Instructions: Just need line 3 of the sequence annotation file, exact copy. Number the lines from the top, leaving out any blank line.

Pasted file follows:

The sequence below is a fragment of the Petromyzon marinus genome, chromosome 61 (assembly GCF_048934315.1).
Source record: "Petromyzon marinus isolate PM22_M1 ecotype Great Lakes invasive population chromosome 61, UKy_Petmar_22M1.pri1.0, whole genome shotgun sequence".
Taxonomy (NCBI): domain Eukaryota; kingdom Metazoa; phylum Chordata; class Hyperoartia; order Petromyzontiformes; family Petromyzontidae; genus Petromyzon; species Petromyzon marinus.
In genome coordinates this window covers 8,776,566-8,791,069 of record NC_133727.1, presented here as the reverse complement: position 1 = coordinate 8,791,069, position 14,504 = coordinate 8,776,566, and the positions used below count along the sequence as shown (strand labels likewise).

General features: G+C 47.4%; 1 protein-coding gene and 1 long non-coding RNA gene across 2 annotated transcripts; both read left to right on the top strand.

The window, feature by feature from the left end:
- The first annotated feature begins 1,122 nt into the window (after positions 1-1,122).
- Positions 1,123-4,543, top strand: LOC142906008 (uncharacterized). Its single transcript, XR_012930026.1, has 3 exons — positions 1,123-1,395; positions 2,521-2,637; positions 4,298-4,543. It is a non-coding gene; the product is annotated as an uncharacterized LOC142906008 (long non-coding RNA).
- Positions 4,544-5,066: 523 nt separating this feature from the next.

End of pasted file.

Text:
Taxonomy (NCBI): domain Eukaryota; kingdom Metazoa; phylum Chordata; class Hyperoartia; order Petromyzontiformes; family Petromyzontidae; genus Petromyzon; species Petromyzon marinus.